Table 1 .The summary of data sets and data generation tools

DATA SETS DATA SIZE SCALABLE DATA SET
1 Wikipedia Entries 4,300,000 English articles(unstructured text) Text Generator of BDGS
2 Amazon Movie Reviews 7,911,684 reviews(semi-structured text) Text Generator of BDGS
3 Google Web Graph 875713 nodes, 5105039 edges(unstructured graph) Graph Generator of BDGS
4 Facebook Social Network 4039 nodes, 88234 edges (unstructured graph) Graph Generator of BDGS
5 E-commerce Transaction Data table1:4 columns,38658 rows.

table2: 6columns, 242735 rows(structured table)

Table Generator of BDGS
6 ProfSearch Person Resumes 278956 resumes(semi-structured table) Table Generator of BDGS
7 CIFAR-10 60000 color images with the dimension of 32*32 Ongoing development
8 ImageNet ILSVRC2014 DET image dataset(unstructured image) Ongoing development
9 LSUN One million labelled images, classified into 10 scene categories and 20 object categories Ongoing development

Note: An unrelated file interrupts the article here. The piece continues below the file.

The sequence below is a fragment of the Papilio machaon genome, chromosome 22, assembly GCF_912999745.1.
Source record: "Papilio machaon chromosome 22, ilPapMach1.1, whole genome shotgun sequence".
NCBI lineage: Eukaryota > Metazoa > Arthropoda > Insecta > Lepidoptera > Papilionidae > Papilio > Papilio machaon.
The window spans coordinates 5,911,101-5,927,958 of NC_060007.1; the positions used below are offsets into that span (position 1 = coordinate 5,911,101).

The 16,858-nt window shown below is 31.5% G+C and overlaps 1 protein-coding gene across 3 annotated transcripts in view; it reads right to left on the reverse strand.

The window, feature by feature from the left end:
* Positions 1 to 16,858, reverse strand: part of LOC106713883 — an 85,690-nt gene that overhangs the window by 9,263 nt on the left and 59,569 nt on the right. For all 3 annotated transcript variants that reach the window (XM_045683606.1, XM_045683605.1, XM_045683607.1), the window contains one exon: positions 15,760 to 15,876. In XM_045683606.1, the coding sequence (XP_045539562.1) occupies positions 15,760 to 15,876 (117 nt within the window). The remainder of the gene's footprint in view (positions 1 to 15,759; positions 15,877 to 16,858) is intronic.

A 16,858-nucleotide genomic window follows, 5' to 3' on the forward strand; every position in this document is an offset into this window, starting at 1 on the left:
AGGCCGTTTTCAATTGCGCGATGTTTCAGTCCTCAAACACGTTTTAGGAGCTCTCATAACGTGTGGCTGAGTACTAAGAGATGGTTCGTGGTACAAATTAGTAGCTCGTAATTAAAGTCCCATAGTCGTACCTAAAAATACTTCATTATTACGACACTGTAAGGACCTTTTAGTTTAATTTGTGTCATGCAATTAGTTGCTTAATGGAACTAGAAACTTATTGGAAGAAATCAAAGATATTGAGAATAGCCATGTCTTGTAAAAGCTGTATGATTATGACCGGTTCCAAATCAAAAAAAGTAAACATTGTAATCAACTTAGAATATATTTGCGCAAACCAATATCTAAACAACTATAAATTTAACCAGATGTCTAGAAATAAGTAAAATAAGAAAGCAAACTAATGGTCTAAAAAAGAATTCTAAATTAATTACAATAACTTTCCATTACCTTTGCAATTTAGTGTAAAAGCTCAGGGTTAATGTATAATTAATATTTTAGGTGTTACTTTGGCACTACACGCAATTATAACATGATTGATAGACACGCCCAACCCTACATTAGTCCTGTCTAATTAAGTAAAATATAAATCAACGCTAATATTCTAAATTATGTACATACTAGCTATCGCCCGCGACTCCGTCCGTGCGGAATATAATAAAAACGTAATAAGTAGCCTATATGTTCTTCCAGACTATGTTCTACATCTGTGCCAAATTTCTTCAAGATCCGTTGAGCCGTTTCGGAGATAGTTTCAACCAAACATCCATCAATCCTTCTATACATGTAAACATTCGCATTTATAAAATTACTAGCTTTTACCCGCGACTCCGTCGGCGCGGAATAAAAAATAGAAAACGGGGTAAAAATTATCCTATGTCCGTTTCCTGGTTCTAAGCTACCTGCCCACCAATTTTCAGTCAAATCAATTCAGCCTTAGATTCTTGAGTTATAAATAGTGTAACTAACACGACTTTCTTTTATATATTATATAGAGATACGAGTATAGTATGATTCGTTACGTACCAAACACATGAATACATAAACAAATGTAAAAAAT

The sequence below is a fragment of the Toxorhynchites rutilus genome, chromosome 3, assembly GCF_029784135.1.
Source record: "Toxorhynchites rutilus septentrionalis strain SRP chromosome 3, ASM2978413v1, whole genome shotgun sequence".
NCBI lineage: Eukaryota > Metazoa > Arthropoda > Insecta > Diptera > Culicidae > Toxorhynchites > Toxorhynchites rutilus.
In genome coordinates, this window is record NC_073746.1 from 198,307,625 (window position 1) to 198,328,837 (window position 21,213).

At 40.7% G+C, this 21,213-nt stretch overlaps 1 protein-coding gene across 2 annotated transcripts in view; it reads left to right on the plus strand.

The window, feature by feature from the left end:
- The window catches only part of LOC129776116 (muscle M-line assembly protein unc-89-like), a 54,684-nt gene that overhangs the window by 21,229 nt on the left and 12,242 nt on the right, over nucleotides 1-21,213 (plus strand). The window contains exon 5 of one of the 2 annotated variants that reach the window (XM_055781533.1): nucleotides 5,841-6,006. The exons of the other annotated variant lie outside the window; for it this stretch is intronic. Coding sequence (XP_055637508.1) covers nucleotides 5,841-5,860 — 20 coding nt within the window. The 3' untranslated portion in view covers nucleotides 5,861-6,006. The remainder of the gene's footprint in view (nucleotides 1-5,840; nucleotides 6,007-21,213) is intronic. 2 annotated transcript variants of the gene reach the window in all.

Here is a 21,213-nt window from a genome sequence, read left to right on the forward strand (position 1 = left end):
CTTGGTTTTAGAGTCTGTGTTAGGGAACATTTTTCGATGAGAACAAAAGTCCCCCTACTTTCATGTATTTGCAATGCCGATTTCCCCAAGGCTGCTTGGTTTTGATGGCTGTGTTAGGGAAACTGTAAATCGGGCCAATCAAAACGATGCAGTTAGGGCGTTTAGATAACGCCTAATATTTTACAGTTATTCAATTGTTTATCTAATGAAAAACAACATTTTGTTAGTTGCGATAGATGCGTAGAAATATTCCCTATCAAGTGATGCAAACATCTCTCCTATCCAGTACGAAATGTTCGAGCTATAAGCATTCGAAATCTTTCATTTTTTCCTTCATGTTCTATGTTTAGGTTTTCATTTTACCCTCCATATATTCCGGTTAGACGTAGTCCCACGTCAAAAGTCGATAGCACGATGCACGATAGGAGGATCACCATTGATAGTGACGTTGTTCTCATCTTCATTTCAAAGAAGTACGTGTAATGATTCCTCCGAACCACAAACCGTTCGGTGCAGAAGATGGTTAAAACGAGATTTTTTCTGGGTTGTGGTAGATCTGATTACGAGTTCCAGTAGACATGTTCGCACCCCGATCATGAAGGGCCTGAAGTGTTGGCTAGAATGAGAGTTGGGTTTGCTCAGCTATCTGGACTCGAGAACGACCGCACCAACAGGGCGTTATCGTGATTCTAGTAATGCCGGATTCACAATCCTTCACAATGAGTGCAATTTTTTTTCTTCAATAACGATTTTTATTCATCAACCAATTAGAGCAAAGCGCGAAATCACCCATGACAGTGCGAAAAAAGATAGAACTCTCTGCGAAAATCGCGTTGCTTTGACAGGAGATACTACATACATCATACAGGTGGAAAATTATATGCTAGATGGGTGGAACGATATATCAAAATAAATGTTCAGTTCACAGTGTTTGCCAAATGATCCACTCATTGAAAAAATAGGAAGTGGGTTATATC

10 TED Talks Translated TED talks provided by IWSLT evaluation campaign Ongoing development
11 SoGou Data the corpus and search query data from So-Gou Labs(unstructured text) Ongoing development
12 MNIST handwritten digits database which has 60,000 training examples and 10,000 test examples(unstructured image) Ongoing development
13 MovieLens Dataset User’s score data for movies, which has 9,518,231 training examples and 386,835 test examples(semi-structured text) Ongoing development

Micro Benchmark

Table 2. The summary of the micro benchmarks in BigDataBench 5.0

Micro Benchmark

Involved Data Motif

Application Domain

Workload Type

Date Set

Software Stack

Sort

Sort

SE, SN, EC, MP, BI [1]

Offline analytics

Wikipedia entries

Hadoop, Spark, Flink, MPI

Grep

Set

SE, SN, EC, MP, BI

Offline analytics

Wikipedia entires

Hadoop, Spark, Flink, MPI

Streaming

Random generate

Spark streaming

WordCount

Basic statistics

SE, SN, EC, MP, BI

Offline analytics

Wikipedia entires

Hadoop, Spark, Flink, MPI

MD5

Logic

SE, SN, EC, MP, BI